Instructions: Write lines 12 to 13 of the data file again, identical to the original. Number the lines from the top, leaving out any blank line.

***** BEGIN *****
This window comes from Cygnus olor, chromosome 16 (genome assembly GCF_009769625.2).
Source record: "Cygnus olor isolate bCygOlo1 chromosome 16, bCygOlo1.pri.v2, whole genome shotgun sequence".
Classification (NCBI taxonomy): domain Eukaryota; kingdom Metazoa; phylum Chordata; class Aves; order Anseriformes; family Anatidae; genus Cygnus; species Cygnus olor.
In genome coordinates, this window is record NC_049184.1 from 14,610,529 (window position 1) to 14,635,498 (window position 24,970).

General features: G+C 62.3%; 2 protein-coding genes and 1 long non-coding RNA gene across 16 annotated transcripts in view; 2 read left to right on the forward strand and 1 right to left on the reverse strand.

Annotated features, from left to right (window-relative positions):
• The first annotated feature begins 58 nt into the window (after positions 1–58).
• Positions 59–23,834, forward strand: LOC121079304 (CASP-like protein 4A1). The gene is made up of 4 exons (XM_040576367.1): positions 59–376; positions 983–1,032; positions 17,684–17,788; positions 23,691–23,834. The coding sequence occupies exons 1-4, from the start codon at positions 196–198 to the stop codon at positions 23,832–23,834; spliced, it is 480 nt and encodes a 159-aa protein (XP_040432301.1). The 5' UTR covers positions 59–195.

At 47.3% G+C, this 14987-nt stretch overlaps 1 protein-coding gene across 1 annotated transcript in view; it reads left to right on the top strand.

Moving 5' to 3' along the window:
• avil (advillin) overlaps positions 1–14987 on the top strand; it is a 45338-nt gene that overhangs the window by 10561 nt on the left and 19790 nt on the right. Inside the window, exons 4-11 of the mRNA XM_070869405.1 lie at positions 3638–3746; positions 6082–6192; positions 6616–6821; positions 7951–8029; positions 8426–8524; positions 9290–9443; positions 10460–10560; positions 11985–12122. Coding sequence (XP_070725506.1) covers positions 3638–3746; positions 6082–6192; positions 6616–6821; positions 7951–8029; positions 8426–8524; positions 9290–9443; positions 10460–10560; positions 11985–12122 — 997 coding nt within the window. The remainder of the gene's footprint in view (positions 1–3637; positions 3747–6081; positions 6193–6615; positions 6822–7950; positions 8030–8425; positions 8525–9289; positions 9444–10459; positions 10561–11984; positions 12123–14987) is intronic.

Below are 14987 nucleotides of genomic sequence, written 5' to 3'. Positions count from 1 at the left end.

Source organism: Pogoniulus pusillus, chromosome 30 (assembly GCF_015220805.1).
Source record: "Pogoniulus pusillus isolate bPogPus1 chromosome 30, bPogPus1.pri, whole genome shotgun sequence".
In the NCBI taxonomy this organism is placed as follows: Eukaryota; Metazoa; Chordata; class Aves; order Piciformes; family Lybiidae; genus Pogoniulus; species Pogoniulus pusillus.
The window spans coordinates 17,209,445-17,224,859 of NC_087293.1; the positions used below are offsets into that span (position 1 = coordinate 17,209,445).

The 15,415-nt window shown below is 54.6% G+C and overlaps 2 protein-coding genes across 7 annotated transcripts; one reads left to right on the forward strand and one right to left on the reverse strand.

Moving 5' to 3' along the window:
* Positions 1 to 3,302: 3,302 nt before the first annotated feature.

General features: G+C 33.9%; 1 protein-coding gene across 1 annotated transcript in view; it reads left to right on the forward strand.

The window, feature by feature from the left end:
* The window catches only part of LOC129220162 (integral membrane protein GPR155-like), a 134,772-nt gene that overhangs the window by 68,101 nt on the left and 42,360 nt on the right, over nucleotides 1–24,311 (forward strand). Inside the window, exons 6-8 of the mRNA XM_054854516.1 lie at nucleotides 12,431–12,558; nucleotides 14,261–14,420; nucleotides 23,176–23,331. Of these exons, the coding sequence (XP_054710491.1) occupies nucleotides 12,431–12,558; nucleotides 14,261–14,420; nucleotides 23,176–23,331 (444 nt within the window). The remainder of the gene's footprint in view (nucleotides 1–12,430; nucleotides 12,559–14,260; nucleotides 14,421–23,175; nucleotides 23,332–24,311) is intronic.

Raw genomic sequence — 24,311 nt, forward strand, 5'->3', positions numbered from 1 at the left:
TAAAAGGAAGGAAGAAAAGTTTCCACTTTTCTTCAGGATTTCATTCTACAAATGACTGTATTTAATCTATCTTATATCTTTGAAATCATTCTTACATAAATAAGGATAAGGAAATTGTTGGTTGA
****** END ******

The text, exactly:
Below are 14987 nucleotides of genomic sequence, written 5' to 3'. Positions count from 1 at the left end.

Source organism: Pogoniulus pusillus, chromosome 30 (assembly GCF_015220805.1).